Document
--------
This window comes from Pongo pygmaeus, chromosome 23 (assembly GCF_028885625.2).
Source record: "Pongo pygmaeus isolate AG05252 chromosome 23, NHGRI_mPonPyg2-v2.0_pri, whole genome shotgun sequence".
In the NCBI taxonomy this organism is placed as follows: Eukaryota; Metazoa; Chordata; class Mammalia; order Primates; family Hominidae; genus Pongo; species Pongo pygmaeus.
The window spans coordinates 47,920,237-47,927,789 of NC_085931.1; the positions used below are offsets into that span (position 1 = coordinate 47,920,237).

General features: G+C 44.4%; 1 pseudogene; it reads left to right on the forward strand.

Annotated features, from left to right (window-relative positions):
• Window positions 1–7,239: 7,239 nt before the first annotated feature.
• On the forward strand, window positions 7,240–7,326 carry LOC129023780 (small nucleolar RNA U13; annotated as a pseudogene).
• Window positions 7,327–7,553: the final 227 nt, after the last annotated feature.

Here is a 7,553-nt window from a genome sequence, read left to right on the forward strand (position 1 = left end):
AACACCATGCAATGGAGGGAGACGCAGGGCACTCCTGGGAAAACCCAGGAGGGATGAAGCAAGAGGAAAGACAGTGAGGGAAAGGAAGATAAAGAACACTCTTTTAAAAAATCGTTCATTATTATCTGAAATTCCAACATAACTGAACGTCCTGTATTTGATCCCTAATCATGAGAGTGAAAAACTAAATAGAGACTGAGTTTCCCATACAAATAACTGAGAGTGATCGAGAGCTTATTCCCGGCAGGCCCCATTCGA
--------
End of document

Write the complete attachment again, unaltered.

This window comes from Pongo pygmaeus, chromosome 23 (assembly GCF_028885625.2).
Source record: "Pongo pygmaeus isolate AG05252 chromosome 23, NHGRI_mPonPyg2-v2.0_pri, whole genome shotgun sequence".
In the NCBI taxonomy this organism is placed as follows: Eukaryota; Metazoa; Chordata; class Mammalia; order Primates; family Hominidae; genus Pongo; species Pongo pygmaeus.
The window spans coordinates 47,920,237-47,927,789 of NC_085931.1; the positions used below are offsets into that span (position 1 = coordinate 47,920,237).

General features: G+C 44.4%; 1 pseudogene; it reads left to right on the forward strand.

Annotated features, from left to right (window-relative positions):
• Window positions 1–7,239: 7,239 nt before the first annotated feature.
• On the forward strand, window positions 7,240–7,326 carry LOC129023780 (small nucleolar RNA U13; annotated as a pseudogene).
• Window positions 7,327–7,553: the final 227 nt, after the last annotated feature.

Here is a 7,553-nt window from a genome sequence, read left to right on the forward strand (position 1 = left end):
AACACCATGCAATGGAGGGAGACGCAGGGCACTCCTGGGAAAACCCAGGAGGGATGAAGCAAGAGGAAAGACAGTGAGGGAAAGGAAGATAAAGAACACTCTTTTAAAAAATCGTTCATTATTATCTGAAATTCCAACATAACTGAACGTCCTGTATTTGATCCCTAATCATGAGAGTGAAAAACTAAATAGAGACTGAGTTTCCCATACAAATAACTGAGAGTGATCGAGAGCTTATTCCCGGCAGGCCCCATTCGA